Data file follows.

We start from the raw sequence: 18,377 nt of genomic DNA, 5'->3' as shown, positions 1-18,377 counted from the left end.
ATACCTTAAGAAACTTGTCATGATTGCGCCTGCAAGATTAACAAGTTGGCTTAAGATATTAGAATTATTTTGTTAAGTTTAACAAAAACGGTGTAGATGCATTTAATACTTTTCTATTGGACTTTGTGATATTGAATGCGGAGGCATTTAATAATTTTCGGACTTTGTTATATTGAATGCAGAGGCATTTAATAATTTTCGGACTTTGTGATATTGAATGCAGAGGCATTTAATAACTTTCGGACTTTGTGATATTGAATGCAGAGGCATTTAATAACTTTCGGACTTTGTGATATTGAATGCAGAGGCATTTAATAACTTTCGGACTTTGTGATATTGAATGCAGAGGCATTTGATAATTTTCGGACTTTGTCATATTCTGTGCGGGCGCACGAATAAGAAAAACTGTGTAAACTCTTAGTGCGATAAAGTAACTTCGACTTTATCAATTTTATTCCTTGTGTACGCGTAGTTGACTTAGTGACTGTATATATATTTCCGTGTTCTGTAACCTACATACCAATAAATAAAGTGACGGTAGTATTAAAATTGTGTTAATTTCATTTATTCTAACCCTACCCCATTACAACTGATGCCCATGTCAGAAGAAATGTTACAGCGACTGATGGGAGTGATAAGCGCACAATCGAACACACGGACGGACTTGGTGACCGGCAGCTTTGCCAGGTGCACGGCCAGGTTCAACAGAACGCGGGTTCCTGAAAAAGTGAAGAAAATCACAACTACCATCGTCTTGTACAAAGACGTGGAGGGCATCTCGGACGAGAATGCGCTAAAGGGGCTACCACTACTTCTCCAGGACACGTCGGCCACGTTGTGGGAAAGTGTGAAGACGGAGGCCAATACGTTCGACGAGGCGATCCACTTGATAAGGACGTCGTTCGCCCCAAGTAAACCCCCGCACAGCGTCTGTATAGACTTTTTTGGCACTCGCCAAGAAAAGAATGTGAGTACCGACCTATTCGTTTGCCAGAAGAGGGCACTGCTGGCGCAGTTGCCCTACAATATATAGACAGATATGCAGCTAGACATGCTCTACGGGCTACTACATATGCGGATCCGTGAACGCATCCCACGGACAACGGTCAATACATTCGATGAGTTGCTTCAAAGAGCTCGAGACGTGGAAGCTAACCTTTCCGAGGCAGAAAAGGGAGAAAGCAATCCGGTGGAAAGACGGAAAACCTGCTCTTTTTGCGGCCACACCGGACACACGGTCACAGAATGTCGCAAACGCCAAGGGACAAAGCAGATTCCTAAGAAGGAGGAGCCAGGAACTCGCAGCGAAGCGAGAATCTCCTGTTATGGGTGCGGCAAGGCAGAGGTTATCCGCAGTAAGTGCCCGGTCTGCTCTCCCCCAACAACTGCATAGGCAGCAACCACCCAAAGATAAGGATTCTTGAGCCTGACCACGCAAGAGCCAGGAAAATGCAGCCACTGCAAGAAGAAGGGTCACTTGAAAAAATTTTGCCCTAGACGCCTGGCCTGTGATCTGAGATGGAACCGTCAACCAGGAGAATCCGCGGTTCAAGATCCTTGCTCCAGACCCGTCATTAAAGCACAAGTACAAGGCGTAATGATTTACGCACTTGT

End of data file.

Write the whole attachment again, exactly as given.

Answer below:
We start from the raw sequence: 18,377 nt of genomic DNA, 5'->3' as shown, positions 1-18,377 counted from the left end.
ATACCTTAAGAAACTTGTCATGATTGCGCCTGCAAGATTAACAAGTTGGCTTAAGATATTAGAATTATTTTGTTAAGTTTAACAAAAACGGTGTAGATGCATTTAATACTTTTCTATTGGACTTTGTGATATTGAATGCGGAGGCATTTAATAATTTTCGGACTTTGTTATATTGAATGCAGAGGCATTTAATAATTTTCGGACTTTGTGATATTGAATGCAGAGGCATTTAATAACTTTCGGACTTTGTGATATTGAATGCAGAGGCATTTAATAACTTTCGGACTTTGTGATATTGAATGCAGAGGCATTTAATAACTTTCGGACTTTGTGATATTGAATGCAGAGGCATTTGATAATTTTCGGACTTTGTCATATTCTGTGCGGGCGCACGAATAAGAAAAACTGTGTAAACTCTTAGTGCGATAAAGTAACTTCGACTTTATCAATTTTATTCCTTGTGTACGCGTAGTTGACTTAGTGACTGTATATATATTTCCGTGTTCTGTAACCTACATACCAATAAATAAAGTGACGGTAGTATTAAAATTGTGTTAATTTCATTTATTCTAACCCTACCCCATTACAACTGATGCCCATGTCAGAAGAAATGTTACAGCGACTGATGGGAGTGATAAGCGCACAATCGAACACACGGACGGACTTGGTGACCGGCAGCTTTGCCAGGTGCACGGCCAGGTTCAACAGAACGCGGGTTCCTGAAAAAGTGAAGAAAATCACAACTACCATCGTCTTGTACAAAGACGTGGAGGGCATCTCGGACGAGAATGCGCTAAAGGGGCTACCACTACTTCTCCAGGACACGTCGGCCACGTTGTGGGAAAGTGTGAAGACGGAGGCCAATACGTTCGACGAGGCGATCCACTTGATAAGGACGTCGTTCGCCCCAAGTAAACCCCCGCACAGCGTCTGTATAGACTTTTTTGGCACTCGCCAAGAAAAGAATGTGAGTACCGACCTATTCGTTTGCCAGAAGAGGGCACTGCTGGCGCAGTTGCCCTACAATATATAGACAGATATGCAGCTAGACATGCTCTACGGGCTACTACATATGCGGATCCGTGAACGCATCCCACGGACAACGGTCAATACATTCGATGAGTTGCTTCAAAGAGCTCGAGACGTGGAAGCTAACCTTTCCGAGGCAGAAAAGGGAGAAAGCAATCCGGTGGAAAGACGGAAAACCTGCTCTTTTTGCGGCCACACCGGACACACGGTCACAGAATGTCGCAAACGCCAAGGGACAAAGCAGATTCCTAAGAAGGAGGAGCCAGGAACTCGCAGCGAAGCGAGAATCTCCTGTTATGGGTGCGGCAAGGCAGAGGTTATCCGCAGTAAGTGCCCGGTCTGCTCTCCCCCAACAACTGCATAGGCAGCAACCACCCAAAGATAAGGATTCTTGAGCCTGACCACGCAAGAGCCAGGAAAATGCAGCCACTGCAAGAAGAAGGGTCACTTGAAAAAATTTTGCCCTAGACGCCTGGCCTGTGATCTGAGATGGAACCGTCAACCAGGAGAATCCGCGGTTCAAGATCCTTGCTCCAGACCCGTCATTAAAGCACAAGTACAAGGCGTAATGATTTACGCACTTGT